If arranged by Roman alphabetic order (for ease of reference by non-Hebrew readers), the mapping goes as follows:

mipui_abc_abybri.png
The mapping of SimHebrew to Square Hebrew, in Roman alphabetical order

In most instances, the mapping is straightforward (e.g. b, g, d, h, r, z). In some cases, it involves a restoration of the original phonetic function of the letter—e.g.

  • a > alpha > aleph
  • i > iota > iod
  • q > qoppa > quph
  • t > tau > tav

pullquote_reverse_engineering.png

In the case of “orphaned” Hebrew characters—i.e., those that were dropped from the Greek and/or Roman lineup when the Canaanite alphabet was adopted—a new mapping has been created, by using the Roman character that is  graphically most like the modern Hebrew character (e.g., c/ç for כ ; y for ע; f for ף ; x for צ ; w for ש). Although the resulting transcription deviates from traditional phonetic or linguistic conventions, these purely serendipitous graphic similarities makes SimHebrew comparatively easy for any fluent Hebrew reader to master and read (and facilitates the mastering of Square Hebrew, for non-Hebrew readers).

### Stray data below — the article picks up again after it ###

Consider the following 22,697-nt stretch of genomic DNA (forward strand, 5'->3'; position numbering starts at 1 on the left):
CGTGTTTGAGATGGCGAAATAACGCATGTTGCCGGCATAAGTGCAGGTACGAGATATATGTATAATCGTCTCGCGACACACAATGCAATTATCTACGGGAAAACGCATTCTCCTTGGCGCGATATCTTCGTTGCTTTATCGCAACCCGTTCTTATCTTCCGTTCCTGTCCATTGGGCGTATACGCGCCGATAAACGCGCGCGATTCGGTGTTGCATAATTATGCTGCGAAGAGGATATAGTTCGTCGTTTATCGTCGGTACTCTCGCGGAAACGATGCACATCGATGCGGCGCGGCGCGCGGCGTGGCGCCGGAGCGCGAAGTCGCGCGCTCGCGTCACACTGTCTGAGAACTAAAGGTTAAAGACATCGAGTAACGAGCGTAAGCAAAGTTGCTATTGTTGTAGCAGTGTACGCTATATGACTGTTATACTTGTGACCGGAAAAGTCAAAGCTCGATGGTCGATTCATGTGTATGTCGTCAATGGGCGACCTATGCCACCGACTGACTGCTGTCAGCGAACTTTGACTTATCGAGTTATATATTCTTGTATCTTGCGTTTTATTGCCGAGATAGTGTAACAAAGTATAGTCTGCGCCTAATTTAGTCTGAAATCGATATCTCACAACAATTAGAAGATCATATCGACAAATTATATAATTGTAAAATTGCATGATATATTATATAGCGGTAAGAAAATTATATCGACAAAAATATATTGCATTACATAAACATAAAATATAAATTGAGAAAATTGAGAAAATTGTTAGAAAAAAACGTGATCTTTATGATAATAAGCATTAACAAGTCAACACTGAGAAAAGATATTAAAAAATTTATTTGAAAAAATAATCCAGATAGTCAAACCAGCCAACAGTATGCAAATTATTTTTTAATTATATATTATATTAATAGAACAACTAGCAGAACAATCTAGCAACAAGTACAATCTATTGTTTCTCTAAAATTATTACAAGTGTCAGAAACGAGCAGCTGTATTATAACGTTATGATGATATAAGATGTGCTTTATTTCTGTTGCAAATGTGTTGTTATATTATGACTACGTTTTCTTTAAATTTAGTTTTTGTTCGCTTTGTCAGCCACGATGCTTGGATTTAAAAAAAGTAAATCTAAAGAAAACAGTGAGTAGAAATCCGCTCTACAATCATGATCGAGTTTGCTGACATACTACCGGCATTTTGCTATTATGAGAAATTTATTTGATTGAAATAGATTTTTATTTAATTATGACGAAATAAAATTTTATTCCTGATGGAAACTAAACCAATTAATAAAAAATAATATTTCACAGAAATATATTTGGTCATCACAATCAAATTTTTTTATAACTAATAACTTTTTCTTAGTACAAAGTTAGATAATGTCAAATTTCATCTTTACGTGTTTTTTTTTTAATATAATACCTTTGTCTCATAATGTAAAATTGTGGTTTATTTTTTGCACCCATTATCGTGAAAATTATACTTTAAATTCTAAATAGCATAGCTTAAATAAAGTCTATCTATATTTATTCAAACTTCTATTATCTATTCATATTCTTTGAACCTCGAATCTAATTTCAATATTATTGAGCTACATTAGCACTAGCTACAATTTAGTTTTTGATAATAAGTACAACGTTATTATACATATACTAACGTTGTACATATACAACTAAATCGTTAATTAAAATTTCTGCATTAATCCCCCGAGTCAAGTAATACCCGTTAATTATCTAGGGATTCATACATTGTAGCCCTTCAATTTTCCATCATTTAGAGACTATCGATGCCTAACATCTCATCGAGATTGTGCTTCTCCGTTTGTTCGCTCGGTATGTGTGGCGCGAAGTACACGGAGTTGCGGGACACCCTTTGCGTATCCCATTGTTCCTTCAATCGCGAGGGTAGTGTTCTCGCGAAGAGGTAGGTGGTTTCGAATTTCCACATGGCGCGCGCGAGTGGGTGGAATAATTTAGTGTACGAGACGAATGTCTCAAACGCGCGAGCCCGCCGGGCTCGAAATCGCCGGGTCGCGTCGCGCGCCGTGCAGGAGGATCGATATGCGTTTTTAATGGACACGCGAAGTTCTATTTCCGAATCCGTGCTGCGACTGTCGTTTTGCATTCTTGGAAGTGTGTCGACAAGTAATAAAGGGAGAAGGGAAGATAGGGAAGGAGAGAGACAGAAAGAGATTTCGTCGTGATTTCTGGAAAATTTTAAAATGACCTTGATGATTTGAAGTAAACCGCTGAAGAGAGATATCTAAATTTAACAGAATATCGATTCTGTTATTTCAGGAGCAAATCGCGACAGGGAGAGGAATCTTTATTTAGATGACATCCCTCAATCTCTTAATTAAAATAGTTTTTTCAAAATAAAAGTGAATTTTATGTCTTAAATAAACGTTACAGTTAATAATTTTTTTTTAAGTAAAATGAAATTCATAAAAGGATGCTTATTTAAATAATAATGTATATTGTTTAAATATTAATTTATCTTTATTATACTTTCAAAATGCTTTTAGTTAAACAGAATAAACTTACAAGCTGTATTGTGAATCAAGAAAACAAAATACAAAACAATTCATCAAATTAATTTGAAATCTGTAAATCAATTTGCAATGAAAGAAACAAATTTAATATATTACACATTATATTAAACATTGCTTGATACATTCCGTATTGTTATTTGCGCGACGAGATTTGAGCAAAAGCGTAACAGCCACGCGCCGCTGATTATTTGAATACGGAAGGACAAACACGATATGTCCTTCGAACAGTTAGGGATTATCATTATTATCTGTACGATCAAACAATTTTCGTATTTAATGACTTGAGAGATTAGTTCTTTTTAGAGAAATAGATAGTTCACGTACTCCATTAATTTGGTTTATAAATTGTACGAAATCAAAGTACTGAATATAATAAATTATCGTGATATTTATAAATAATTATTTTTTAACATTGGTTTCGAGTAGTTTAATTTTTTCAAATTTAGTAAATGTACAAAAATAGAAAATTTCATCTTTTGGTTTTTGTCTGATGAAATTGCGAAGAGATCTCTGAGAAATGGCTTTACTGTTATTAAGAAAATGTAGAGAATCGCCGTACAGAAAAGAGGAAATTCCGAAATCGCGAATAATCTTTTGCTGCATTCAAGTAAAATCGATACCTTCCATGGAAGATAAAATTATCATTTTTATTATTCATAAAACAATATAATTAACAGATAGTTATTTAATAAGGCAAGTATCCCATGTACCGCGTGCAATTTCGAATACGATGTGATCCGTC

mipui_ab_clamr_creative_commons3
The mapping of SimHebrew to Square Hebrew, in Hebrew alphabetical order (from right to left)

The SimHebrew Bible is therefore a direct and faithful rendition of the Masoretic Hebrew Bible, chapter by chapter, produced one chapter a day (on average)—including verse numbering by means of Hebrew letters, parashah markers, etc. It is unvocalized—i.e. lacks the dots and dashes with the exception of the Hebrew holam malé and shuruq variations of the letter vav, which are rendered as the letters o and u, respectively.


What can one learn from a SimHebrew rendition of the Hebrew Bible?

1. The workings of Hebrew, and vocabulary

SimHebrew illustrates how biblical Hebrew works—its use of prefixes and suffixes for prepositions, possessive forms; the use of letters for numbering of chapters and verses; its implicit vowelling; the three-letter word roots; etc.—as well as providing a direct insight into Hebrew vocabulary, such as the names of God, the Hebrew for day, night, land, water, light, etc.